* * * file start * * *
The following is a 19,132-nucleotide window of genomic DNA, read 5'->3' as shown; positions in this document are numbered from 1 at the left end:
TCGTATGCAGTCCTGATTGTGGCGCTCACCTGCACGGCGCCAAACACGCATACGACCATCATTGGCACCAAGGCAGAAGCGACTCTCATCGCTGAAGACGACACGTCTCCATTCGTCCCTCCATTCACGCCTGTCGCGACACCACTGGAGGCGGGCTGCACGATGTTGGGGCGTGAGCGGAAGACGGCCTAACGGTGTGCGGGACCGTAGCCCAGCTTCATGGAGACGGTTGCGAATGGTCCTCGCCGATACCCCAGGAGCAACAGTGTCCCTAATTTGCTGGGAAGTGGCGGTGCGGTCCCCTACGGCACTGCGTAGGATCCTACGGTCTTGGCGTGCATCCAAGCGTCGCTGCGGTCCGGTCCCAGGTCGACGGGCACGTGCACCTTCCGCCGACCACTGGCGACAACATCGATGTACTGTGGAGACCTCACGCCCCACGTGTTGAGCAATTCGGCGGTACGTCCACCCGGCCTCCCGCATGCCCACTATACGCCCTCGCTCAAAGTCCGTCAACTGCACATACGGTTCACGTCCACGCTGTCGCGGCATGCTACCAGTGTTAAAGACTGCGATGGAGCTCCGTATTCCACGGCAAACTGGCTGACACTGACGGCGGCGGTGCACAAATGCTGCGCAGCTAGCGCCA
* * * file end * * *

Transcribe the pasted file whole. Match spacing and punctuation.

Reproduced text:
The following is a 19,132-nucleotide window of genomic DNA, read 5'->3' as shown; positions in this document are numbered from 1 at the left end:
TCGTATGCAGTCCTGATTGTGGCGCTCACCTGCACGGCGCCAAACACGCATACGACCATCATTGGCACCAAGGCAGAAGCGACTCTCATCGCTGAAGACGACACGTCTCCATTCGTCCCTCCATTCACGCCTGTCGCGACACCACTGGAGGCGGGCTGCACGATGTTGGGGCGTGAGCGGAAGACGGCCTAACGGTGTGCGGGACCGTAGCCCAGCTTCATGGAGACGGTTGCGAATGGTCCTCGCCGATACCCCAGGAGCAACAGTGTCCCTAATTTGCTGGGAAGTGGCGGTGCGGTCCCCTACGGCACTGCGTAGGATCCTACGGTCTTGGCGTGCATCCAAGCGTCGCTGCGGTCCGGTCCCAGGTCGACGGGCACGTGCACCTTCCGCCGACCACTGGCGACAACATCGATGTACTGTGGAGACCTCACGCCCCACGTGTTGAGCAATTCGGCGGTACGTCCACCCGGCCTCCCGCATGCCCACTATACGCCCTCGCTCAAAGTCCGTCAACTGCACATACGGTTCACGTCCACGCTGTCGCGGCATGCTACCAGTGTTAAAGACTGCGATGGAGCTCCGTATTCCACGGCAAACTGGCTGACACTGACGGCGGCGGTGCACAAATGCTGCGCAGCTAGCGCCA